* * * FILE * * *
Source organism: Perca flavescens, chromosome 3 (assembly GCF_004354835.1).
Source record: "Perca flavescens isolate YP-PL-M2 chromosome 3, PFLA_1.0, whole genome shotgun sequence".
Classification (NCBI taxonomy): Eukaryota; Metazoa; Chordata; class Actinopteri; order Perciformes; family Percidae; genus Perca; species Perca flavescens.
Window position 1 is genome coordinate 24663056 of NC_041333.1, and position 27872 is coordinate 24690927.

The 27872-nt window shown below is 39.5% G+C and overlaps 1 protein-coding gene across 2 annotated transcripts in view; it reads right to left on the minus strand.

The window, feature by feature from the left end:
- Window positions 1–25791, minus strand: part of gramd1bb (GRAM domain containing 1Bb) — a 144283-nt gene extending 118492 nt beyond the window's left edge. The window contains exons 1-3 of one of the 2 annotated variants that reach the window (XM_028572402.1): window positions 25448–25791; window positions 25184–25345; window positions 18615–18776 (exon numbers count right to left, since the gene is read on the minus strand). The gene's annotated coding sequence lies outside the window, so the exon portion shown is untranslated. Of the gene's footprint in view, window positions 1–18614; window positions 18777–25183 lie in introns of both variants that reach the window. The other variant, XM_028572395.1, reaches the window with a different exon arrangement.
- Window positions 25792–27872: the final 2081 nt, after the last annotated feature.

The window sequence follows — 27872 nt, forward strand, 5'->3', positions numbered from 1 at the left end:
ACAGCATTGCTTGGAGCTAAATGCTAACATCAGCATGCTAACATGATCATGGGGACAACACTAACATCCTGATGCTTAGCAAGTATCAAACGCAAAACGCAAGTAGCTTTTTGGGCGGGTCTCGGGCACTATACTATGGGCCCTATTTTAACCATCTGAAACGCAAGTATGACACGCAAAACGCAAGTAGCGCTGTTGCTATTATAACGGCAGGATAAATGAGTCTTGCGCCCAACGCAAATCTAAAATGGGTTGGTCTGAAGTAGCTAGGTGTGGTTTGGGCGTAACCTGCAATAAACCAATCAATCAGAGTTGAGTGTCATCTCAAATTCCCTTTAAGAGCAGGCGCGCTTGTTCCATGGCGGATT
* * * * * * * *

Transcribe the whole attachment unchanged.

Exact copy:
Source organism: Perca flavescens, chromosome 3 (assembly GCF_004354835.1).
Source record: "Perca flavescens isolate YP-PL-M2 chromosome 3, PFLA_1.0, whole genome shotgun sequence".
Classification (NCBI taxonomy): Eukaryota; Metazoa; Chordata; class Actinopteri; order Perciformes; family Percidae; genus Perca; species Perca flavescens.
Window position 1 is genome coordinate 24663056 of NC_041333.1, and position 27872 is coordinate 24690927.

The 27872-nt window shown below is 39.5% G+C and overlaps 1 protein-coding gene across 2 annotated transcripts in view; it reads right to left on the minus strand.

The window, feature by feature from the left end:
- Window positions 1–25791, minus strand: part of gramd1bb (GRAM domain containing 1Bb) — a 144283-nt gene extending 118492 nt beyond the window's left edge. The window contains exons 1-3 of one of the 2 annotated variants that reach the window (XM_028572402.1): window positions 25448–25791; window positions 25184–25345; window positions 18615–18776 (exon numbers count right to left, since the gene is read on the minus strand). The gene's annotated coding sequence lies outside the window, so the exon portion shown is untranslated. Of the gene's footprint in view, window positions 1–18614; window positions 18777–25183 lie in introns of both variants that reach the window. The other variant, XM_028572395.1, reaches the window with a different exon arrangement.
- Window positions 25792–27872: the final 2081 nt, after the last annotated feature.

The window sequence follows — 27872 nt, forward strand, 5'->3', positions numbered from 1 at the left end:
ACAGCATTGCTTGGAGCTAAATGCTAACATCAGCATGCTAACATGATCATGGGGACAACACTAACATCCTGATGCTTAGCAAGTATCAAACGCAAAACGCAAGTAGCTTTTTGGGCGGGTCTCGGGCACTATACTATGGGCCCTATTTTAACCATCTGAAACGCAAGTATGACACGCAAAACGCAAGTAGCGCTGTTGCTATTATAACGGCAGGATAAATGAGTCTTGCGCCCAACGCAAATCTAAAATGGGTTGGTCTGAAGTAGCTAGGTGTGGTTTGGGCGTAACCTGCAATAAACCAATCAATCAGAGTTGAGTGTCATCTCAAATTCCCTTTAAGAGCAGGCGCGCTTGTTCCATGGCGGATT